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  • Sync 2.0 Architecture Overview

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Sync 2.0 aims to use FHIR to achieve synchronization between a network of nodes. It assumes one Parent node and multiple Child nodes connected to the Parent. Each child can also act as a Parent, which allows a multi-level Sync network. In this topology, the synchronization can be done in two directions: Parent to Child and Child to Parent. Sync 2.0 will support both independently, as one-way sync is being used in the field currently by implementations adopting Sync 1.0. In both models the methods of communication will be generally the same - an atom feed will be read, then data will be retrieved and pushed, preferably using FHIR. If FHIR representations are not available for resources being transmitted, we will fall back to OpenMRS REST representations.

All synchronization will be initiated by the Childre, independent from the direction that data is transmitted.


Children will be reading the feed exposed by their Parent, event by event. The Parent will expose a complete feed of events - Children will be in charge of filtering and pulling only the resources they are interested in. When they come across an event that they interpret as requiring synchronization, they will trigger retrieval of the object using the client facaderesource manager, which will deal with retrieving the object using the correct method of transmission based on the data type - either by delegating to a FHIR client, a REST client or a different client injected by implementation.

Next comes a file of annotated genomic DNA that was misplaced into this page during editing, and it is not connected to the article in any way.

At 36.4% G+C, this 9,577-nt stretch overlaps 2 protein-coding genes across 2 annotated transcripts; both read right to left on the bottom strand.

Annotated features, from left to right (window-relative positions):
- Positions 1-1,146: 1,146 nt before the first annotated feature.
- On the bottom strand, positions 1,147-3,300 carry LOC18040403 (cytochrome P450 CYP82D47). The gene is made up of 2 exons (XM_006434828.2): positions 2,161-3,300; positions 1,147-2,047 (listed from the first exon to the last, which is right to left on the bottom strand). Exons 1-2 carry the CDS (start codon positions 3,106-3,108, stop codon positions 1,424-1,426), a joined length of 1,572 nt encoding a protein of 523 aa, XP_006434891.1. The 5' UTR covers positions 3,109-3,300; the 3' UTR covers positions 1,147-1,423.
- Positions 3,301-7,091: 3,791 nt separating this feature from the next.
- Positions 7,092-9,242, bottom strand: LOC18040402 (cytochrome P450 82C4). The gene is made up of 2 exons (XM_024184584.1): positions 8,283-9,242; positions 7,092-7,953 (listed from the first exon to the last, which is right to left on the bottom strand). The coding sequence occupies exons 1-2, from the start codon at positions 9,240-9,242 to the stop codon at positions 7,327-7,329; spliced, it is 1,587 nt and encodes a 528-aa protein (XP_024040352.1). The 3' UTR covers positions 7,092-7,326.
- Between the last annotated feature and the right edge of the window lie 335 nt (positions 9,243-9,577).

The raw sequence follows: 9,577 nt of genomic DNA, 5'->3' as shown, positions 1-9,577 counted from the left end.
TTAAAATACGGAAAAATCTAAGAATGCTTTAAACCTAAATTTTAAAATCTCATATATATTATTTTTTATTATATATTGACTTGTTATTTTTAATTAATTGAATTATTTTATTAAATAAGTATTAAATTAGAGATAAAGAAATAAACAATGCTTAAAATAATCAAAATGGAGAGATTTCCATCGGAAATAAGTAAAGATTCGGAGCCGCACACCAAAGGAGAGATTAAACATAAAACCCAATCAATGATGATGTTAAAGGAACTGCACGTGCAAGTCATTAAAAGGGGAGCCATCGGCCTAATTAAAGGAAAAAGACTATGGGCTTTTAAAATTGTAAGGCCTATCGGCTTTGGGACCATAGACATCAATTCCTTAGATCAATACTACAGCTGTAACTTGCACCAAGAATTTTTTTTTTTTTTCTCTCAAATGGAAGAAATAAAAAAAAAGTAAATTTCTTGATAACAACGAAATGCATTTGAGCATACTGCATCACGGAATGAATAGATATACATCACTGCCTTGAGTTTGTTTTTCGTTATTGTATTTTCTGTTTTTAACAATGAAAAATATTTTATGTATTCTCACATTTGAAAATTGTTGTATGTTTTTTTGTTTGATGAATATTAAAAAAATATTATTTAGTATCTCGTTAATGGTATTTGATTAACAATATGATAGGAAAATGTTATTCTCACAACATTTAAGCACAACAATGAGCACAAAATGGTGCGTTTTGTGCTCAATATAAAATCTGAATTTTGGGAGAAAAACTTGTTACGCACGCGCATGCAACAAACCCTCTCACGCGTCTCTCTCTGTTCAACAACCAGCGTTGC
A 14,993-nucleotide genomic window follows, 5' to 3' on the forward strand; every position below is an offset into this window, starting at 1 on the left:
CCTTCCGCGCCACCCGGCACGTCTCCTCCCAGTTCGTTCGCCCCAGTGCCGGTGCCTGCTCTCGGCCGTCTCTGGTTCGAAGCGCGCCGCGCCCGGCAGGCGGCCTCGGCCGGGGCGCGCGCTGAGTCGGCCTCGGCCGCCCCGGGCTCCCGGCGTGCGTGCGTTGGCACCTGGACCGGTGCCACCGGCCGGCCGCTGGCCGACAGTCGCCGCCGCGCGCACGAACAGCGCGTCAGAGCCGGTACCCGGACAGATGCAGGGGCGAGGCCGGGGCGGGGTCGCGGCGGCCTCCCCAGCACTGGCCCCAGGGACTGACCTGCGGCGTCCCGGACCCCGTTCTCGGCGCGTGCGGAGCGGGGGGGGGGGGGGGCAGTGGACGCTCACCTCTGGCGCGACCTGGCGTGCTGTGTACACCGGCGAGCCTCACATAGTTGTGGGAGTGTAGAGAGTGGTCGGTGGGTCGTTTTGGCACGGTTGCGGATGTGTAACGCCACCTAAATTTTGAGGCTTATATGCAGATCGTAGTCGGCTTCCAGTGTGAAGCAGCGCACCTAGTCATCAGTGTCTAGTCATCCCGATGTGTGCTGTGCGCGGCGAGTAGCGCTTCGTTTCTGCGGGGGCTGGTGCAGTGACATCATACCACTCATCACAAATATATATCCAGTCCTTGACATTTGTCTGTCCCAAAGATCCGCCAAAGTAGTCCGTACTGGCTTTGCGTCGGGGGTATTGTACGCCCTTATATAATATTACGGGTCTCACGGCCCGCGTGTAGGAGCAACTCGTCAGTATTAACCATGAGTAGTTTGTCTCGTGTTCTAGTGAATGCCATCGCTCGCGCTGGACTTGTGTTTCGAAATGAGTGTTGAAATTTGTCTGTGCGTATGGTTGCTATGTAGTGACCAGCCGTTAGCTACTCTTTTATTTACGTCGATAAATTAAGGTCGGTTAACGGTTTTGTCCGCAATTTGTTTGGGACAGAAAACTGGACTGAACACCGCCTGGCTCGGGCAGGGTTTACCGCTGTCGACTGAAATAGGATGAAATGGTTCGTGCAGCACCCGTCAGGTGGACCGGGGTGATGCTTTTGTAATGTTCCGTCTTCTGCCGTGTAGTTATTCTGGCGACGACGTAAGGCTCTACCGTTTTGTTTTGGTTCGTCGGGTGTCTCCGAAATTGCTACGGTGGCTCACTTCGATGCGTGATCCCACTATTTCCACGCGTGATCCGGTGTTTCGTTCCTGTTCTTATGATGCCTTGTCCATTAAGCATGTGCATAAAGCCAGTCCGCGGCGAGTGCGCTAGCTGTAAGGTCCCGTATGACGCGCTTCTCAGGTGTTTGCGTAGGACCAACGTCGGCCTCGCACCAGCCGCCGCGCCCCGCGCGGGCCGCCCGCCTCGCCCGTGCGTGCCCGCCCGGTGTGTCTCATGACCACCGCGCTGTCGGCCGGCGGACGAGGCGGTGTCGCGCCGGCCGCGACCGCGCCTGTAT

The diagram below illustrates a general overview of the Sync module architecture. Note that components might be simplified and in the real implementation split into multiple pieces. It is shown from the more interesting perspective of a Child. Note that each Child can also act as a Sync Parent.

  • Architecture of pull workflow
Gliffy Diagram
nameSync 2.0 Arch - Pull Workflow

  • Architecture of push workflow

Gliffy Diagram
nameSync 2.0 Arch - Push Workflow

Things to note:

  • Each Child can also act as a Parent
  • A sync module has two feed reader instances - the local feed reader and the Parent feed reader. The local feed reader is reading the local feed and triggers a  push to Parent. The Parent feed reader reads the Parent feed and triggers a pull from Parent.
  • SyncPushService and SyncPullService put together the business logic for pushing and pulling
  • The SyncAuditLogger is responsible for maintaining an audit of Sync operations in the database
  • The ClientFacade SyncResourceManager delegates to either the FHIR client or a REST client, based on the data type and whether a FHIR method is possible. The underlying transfer operation should be transparent to clients.
  • SyncPullService uses either FHIR services from the FHIR module or database persistence to save the data locally